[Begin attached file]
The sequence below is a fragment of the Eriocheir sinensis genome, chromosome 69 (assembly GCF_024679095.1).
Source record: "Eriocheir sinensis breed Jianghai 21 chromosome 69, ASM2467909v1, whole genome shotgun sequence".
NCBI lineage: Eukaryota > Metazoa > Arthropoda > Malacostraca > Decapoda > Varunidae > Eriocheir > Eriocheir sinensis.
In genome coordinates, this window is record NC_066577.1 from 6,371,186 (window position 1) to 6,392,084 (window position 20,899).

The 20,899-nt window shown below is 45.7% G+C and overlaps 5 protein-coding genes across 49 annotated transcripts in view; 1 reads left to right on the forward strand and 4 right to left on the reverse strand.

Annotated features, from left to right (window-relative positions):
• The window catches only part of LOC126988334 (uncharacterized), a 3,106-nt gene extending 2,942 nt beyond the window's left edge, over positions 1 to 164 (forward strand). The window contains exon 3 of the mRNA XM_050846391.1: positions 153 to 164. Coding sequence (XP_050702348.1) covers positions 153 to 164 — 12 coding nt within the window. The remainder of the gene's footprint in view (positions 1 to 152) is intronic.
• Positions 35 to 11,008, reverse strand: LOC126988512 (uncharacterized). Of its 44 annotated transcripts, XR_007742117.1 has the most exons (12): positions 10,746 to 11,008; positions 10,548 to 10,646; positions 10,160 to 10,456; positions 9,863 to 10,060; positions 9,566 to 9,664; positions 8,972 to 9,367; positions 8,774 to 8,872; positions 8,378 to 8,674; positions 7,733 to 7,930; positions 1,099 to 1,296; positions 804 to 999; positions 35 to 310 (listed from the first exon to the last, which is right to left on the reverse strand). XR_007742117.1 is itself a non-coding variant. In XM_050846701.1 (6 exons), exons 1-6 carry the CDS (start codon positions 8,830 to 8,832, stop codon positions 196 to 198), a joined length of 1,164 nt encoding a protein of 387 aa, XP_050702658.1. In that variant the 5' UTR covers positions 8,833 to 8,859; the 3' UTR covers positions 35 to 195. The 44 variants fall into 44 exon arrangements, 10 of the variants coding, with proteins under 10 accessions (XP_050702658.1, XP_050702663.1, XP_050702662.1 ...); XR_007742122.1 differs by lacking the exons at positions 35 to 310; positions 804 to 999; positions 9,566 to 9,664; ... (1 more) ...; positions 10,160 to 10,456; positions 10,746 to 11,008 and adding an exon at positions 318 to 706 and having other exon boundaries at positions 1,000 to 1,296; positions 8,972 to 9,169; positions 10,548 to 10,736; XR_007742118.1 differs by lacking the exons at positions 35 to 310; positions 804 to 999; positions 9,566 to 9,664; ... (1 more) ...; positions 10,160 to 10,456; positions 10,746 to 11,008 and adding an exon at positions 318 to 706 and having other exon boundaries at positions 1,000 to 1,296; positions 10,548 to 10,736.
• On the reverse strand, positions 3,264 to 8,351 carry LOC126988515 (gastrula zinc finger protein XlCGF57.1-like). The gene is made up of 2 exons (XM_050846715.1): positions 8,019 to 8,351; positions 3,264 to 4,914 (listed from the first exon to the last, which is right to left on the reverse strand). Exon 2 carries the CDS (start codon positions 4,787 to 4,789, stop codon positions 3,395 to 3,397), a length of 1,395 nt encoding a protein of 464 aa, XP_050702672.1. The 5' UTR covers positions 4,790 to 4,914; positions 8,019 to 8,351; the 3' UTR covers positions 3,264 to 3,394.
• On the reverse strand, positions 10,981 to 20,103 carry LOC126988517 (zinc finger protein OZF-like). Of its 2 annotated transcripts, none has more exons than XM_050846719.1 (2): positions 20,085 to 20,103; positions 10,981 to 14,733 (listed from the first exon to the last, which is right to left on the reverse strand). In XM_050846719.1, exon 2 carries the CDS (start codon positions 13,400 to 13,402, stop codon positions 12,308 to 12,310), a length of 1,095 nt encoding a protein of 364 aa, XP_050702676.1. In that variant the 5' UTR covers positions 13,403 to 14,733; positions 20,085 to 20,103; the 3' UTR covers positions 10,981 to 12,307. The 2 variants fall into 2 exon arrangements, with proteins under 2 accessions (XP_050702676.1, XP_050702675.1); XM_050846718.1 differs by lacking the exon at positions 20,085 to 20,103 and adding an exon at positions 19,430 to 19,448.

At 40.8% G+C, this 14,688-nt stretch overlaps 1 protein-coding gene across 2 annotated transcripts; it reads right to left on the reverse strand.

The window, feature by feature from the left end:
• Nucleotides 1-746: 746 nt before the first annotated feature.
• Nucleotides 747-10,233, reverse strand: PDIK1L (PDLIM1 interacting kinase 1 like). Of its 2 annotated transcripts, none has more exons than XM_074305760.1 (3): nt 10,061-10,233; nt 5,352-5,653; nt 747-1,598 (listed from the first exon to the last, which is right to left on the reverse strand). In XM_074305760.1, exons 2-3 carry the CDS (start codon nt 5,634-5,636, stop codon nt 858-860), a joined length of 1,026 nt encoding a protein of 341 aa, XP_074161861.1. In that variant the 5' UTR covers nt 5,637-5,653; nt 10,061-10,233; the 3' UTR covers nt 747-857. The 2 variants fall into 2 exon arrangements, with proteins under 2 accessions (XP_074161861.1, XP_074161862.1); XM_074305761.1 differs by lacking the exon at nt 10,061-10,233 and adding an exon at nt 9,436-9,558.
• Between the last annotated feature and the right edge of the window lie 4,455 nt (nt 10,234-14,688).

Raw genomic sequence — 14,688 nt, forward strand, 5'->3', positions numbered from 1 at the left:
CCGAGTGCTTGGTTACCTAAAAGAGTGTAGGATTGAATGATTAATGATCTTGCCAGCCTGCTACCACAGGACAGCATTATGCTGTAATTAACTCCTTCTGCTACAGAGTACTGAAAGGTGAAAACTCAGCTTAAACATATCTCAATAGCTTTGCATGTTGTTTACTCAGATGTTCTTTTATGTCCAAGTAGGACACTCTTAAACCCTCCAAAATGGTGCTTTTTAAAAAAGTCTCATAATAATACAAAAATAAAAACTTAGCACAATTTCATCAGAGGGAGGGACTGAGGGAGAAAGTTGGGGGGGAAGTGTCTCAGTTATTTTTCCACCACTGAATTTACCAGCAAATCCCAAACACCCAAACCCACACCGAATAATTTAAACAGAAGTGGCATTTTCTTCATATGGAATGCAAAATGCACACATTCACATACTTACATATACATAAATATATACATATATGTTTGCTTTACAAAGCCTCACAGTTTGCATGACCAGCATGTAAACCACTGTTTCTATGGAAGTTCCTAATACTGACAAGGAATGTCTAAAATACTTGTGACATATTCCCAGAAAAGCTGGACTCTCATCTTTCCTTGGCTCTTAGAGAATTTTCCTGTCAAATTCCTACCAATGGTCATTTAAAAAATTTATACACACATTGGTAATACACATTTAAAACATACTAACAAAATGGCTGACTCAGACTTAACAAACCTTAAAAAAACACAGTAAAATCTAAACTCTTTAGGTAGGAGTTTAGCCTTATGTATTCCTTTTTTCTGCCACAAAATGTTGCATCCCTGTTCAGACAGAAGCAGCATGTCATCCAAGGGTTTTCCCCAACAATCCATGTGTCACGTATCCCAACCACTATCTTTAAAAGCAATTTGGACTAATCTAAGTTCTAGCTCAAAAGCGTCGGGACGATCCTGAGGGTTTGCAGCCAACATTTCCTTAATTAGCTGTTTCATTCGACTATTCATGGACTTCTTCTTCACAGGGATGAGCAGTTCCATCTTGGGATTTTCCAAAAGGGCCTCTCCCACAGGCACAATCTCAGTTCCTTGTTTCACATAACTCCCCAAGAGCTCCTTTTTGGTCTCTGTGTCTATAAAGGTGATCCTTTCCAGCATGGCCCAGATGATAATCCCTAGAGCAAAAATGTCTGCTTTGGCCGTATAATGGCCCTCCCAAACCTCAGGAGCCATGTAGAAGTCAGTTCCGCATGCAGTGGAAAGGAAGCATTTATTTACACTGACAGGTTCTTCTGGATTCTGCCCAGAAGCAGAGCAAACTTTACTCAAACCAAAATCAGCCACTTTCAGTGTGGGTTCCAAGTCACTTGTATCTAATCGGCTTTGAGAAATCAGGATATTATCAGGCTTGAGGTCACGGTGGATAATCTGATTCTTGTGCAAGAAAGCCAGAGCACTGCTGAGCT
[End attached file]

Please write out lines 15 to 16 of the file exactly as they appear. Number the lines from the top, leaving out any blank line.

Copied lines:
• Between the last annotated feature and the right edge of the window lie 4,455 nt (nt 10,234-14,688).

Raw genomic sequence — 14,688 nt, forward strand, 5'->3', positions numbered from 1 at the left: